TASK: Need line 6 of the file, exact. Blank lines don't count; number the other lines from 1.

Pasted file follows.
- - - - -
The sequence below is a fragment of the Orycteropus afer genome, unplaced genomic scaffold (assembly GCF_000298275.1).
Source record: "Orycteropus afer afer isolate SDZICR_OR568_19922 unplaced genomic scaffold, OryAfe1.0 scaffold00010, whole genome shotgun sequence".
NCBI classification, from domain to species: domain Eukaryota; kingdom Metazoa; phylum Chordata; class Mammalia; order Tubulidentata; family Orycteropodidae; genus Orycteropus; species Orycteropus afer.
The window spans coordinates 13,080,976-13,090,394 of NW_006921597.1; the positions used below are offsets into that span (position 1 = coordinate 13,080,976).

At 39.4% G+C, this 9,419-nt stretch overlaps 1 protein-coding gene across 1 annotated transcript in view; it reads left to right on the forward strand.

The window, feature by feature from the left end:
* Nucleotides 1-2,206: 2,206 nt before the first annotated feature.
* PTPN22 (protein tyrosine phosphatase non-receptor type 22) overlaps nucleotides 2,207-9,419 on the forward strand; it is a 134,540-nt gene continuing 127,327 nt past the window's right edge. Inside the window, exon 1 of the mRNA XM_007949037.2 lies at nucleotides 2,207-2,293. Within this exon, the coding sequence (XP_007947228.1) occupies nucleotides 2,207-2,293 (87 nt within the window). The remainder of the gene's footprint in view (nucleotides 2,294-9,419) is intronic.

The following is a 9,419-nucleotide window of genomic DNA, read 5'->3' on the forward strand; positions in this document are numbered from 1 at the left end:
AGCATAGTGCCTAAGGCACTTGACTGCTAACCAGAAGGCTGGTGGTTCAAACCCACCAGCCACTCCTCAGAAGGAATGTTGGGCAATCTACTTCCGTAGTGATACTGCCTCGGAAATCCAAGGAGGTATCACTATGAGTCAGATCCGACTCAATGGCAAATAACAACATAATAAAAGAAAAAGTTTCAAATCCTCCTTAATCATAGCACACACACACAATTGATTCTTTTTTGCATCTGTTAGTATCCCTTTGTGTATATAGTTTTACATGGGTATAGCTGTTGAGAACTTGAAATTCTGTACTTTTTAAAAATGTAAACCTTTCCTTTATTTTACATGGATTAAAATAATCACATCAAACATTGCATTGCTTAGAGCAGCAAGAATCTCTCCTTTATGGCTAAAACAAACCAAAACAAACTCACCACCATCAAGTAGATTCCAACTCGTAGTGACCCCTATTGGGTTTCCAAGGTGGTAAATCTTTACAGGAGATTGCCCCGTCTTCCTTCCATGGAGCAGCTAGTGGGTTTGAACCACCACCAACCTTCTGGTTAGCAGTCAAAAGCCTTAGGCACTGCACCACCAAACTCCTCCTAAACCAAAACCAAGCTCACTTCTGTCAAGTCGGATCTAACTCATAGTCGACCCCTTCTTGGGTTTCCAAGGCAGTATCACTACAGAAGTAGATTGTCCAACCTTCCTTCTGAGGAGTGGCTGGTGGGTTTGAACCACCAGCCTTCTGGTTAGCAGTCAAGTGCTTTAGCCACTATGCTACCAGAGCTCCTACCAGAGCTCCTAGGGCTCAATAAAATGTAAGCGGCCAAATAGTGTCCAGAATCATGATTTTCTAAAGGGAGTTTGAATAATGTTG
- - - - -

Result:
The window, feature by feature from the left end: